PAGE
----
Lord Lovel threaded his way through the dark narrow streets of London towards Lothbury. The habitation of the moneylender was well known to him, but it was not easily entered at past midnight. A promised bribe to the apprentice who hailed him from the lofty garret-window, and his signet-ring sent in to his master, at length procured admission into the bedchamber of Mynheer Jahn Warbeck. The old man sat up in his bed, his red cotton night-cap on his head, his spectacles, with which he had examined the ring, on his nose; his chamber was narrow and dilapidated, his bed of ill condition. "Who would suppose," thought Lovel, "that this man holds half England in pawn?"

When Warbeck heard that the errand of Lovel was to take from him his princely charge, he rose hastily, wrapping a robe round him, and opened a small wainscoat door leading into a little low room, whence he drew the half-sleeping and wondering boy. There was a rush taper in the room, and daylight began to peep through the crevices of the shutters, giving melancholy distinctness to the dirty and dismantled chamber. One ray fell directly on the red night-cap and spectacles of old Jahn, whose parchment face was filled with wrinkles, yet they were lines of care, not of evil, and there was even benevolence in his close mouth; for the good humour and vivacity of the boy had won on him. Besides, he had himself a son, for whom he destined all his wealth, of the same age as the little fellow whose plump roseate hand he held in his own brown shrivelled palm. The boy came in, rubbing his large blue eyes, the disordered ringlets of his fair hair shading a face replete with vivacity and intelligence. Mynheer Jahn was somewhat loth to part with the little prince, but the latter clapped his hands in ecstacy when he heard that Lord Lovel had come to take him away.

"I pray you tell me, Sir Knight," said old Warbeck, "whether intelligence hath arrived of the victory of our gracious sovereign, and the defeat of the Welch rebels."

Richard became grave at these words; he fixed his, eyes inquiringly on the noble: "Dear Lord Lovel," he cried, "for I remember you well, my very good lord, when you came to the Tower and found me and Robert Clifford playing at bowls—tell me, how you have fought, and whether you have won."

"Mine are evil tidings," said Lord Lovel; "all is lost. We were vanquished, and your royal uncle slain."

Warbeck's countenance changed at these words; he lamented the king; he lamented the defeat of the party which he had aided by various advances of money, and his regrets at once expressed sorrow for the death of some, and dread from the confiscation of the property of others. Meanwhile, Richard of York was full of some thought that swelled his little breast; taking Lovel's hand, he asked again, "My uncle, Richard the Third, is dead?"

"Even so," was the reply; "he died nobly on the field of battle."

The child drew himself up, and his eyes flashed as he said proudly,—"Then I am king of England."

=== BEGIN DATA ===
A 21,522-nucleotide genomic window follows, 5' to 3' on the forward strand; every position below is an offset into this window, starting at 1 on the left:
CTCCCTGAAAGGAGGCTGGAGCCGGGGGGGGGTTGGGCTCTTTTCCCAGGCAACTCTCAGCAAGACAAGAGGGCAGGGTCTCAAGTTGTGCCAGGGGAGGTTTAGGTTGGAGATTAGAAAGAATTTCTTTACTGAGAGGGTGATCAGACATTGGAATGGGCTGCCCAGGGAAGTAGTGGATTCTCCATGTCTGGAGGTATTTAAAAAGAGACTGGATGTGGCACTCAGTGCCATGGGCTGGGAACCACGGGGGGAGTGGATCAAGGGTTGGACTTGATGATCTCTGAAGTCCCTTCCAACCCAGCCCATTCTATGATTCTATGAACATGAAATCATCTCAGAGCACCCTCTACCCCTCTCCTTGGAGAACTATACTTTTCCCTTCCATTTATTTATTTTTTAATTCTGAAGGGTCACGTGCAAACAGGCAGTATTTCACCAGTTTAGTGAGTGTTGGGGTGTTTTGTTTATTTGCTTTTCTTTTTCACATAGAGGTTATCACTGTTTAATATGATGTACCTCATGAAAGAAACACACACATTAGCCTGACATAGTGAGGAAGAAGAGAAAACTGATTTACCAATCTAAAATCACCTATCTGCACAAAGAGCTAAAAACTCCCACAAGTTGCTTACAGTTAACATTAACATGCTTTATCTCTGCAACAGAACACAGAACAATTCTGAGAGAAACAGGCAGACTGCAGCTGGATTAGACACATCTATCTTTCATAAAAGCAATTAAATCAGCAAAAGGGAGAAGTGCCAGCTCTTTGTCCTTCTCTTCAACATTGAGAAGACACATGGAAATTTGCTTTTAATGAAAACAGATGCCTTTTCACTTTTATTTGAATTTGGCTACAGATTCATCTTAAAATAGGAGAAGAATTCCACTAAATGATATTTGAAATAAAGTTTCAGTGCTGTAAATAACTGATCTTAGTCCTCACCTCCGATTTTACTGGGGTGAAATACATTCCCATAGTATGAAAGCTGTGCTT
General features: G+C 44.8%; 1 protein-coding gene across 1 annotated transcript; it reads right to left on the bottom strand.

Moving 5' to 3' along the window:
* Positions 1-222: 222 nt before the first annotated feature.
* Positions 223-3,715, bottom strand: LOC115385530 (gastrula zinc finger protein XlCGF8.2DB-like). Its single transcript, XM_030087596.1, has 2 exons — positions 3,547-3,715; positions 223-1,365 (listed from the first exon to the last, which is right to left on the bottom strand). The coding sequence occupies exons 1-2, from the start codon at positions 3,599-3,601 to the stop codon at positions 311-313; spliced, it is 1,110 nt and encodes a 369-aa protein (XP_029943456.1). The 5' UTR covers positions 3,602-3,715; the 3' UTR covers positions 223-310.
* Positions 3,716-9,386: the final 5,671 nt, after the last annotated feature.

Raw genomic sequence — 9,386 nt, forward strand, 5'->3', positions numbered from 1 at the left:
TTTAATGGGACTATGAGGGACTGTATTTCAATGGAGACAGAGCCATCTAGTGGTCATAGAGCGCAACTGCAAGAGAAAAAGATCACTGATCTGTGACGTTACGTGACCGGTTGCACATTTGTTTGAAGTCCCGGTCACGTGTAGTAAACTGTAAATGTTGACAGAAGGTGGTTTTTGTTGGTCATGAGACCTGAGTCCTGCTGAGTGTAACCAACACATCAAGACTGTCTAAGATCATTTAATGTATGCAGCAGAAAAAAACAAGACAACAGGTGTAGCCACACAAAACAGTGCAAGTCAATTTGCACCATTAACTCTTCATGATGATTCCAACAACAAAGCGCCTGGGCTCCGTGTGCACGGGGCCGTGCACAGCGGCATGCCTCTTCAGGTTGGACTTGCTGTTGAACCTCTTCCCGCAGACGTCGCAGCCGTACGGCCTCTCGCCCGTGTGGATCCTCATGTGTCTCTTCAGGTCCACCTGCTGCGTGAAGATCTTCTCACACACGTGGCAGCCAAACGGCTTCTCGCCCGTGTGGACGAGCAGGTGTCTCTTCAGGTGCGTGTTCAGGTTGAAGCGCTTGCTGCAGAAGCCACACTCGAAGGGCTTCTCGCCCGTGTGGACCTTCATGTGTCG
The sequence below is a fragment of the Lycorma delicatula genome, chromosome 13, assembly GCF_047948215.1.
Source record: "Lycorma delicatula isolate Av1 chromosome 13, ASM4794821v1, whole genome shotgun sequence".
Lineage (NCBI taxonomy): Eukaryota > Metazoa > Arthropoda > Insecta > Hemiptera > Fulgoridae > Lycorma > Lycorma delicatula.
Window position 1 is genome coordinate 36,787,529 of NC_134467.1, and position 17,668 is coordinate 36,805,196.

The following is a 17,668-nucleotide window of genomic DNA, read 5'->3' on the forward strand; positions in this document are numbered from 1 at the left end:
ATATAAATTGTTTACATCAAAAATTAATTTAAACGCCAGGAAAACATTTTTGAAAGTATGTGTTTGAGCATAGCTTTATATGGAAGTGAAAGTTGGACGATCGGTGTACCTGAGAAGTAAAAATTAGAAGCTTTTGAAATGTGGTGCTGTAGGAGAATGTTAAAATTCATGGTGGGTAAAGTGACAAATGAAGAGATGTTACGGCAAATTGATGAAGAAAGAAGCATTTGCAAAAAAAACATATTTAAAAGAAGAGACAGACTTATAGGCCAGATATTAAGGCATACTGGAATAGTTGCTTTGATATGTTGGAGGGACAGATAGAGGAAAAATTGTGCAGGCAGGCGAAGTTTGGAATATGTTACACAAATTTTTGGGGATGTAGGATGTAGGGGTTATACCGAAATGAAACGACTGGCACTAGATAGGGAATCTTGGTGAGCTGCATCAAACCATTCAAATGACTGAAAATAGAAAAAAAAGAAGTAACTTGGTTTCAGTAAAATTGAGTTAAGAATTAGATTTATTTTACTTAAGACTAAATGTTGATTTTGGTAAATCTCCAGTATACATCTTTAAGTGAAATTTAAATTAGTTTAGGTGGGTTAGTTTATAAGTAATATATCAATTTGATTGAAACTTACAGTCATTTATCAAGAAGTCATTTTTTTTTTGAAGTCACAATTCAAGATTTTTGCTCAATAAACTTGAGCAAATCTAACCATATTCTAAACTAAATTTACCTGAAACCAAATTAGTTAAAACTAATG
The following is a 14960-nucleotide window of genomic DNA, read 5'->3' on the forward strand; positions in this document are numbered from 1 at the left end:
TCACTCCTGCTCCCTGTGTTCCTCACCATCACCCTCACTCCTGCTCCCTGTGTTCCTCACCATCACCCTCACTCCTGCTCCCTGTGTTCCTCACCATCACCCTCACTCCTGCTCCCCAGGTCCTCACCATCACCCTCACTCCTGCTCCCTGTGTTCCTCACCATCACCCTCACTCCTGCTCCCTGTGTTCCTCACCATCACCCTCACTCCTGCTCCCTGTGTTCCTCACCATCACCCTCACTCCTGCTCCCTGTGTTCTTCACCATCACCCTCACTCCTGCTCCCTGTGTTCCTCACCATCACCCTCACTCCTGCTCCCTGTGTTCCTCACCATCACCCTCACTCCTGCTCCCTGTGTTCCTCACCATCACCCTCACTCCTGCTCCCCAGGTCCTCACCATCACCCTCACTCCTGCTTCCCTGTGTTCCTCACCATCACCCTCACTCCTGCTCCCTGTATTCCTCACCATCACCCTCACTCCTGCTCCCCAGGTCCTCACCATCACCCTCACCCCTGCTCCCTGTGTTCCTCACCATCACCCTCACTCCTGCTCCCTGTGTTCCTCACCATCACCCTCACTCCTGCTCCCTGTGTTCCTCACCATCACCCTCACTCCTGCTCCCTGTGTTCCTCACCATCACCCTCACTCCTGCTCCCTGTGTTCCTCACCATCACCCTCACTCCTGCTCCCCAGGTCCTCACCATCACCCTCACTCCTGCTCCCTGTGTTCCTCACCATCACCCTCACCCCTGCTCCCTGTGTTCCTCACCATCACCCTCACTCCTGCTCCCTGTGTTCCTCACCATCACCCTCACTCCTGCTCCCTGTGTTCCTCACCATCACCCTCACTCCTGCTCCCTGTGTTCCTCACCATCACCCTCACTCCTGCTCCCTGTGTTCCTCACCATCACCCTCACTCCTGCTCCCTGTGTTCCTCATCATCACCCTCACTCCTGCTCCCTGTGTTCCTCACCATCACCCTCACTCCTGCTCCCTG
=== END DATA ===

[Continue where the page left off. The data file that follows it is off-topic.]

"Who taught your grace that lesson?" asked Lovel.

"My liege—my brother Edward. Often and often in the long winter nights, and when he was sick in bed, he told me how, after he Lad been proclaimed king, he had been dethroned; but that when our uncle died he should be king again; and that if it pleased God to remove him, I should stand in his place; and I should restore my mother's honour, and this he made me swear."

"Bless the boy!" cried Warbeck, "he speaks most sagely; may the saints incline my lord, the earl of Lincoln, to do his royal cousin justice!"

"Your grace," said Lovel, "shall hear more of this as we proceed on our journey. Mynheer Jahn, the earl bade me apply to you; you are to repair to him before noon; meanwhile, fill this long empty purse with gold coins. He will be my guarantee."

"Lend me the money," cried the little duke, "I will repay you. We will repay you, when we have our crown."

This was an inducement not to be resisted. Warberk counted out the gold; the boy with light steps tripped down the creaking old staircase, and when Lovel had mounted, taking his hand, he sprung in the saddle before him. The fresh morning air was grateful to both, after the close chambers of the Fleming. The noble put his horse to a quick trot, and leaving London by a different road from that by which he had entered, took his way through Romford and Chelmsford to Colchester.

The news of the earl of Richmond's victory and assumption of the crown reached London that night. The citizens heard it on their awakening. The market people from the west related it to those who came in from the east; but it had not hitherto travelled in that direction. Lovel knew that the storm was behind him, but he outrode it; on the evening of the second day he was safe in sanctuary at Colchester. His young charge was lodged at a farm-house belonging to a tenant of Sir Humphrey Stafford. They all awaited impatiently for the time when the earl of Lincoln would put a period to their confinement, by informing them that the hour was arrived when they might again take arms against the upstart Lancastrian king.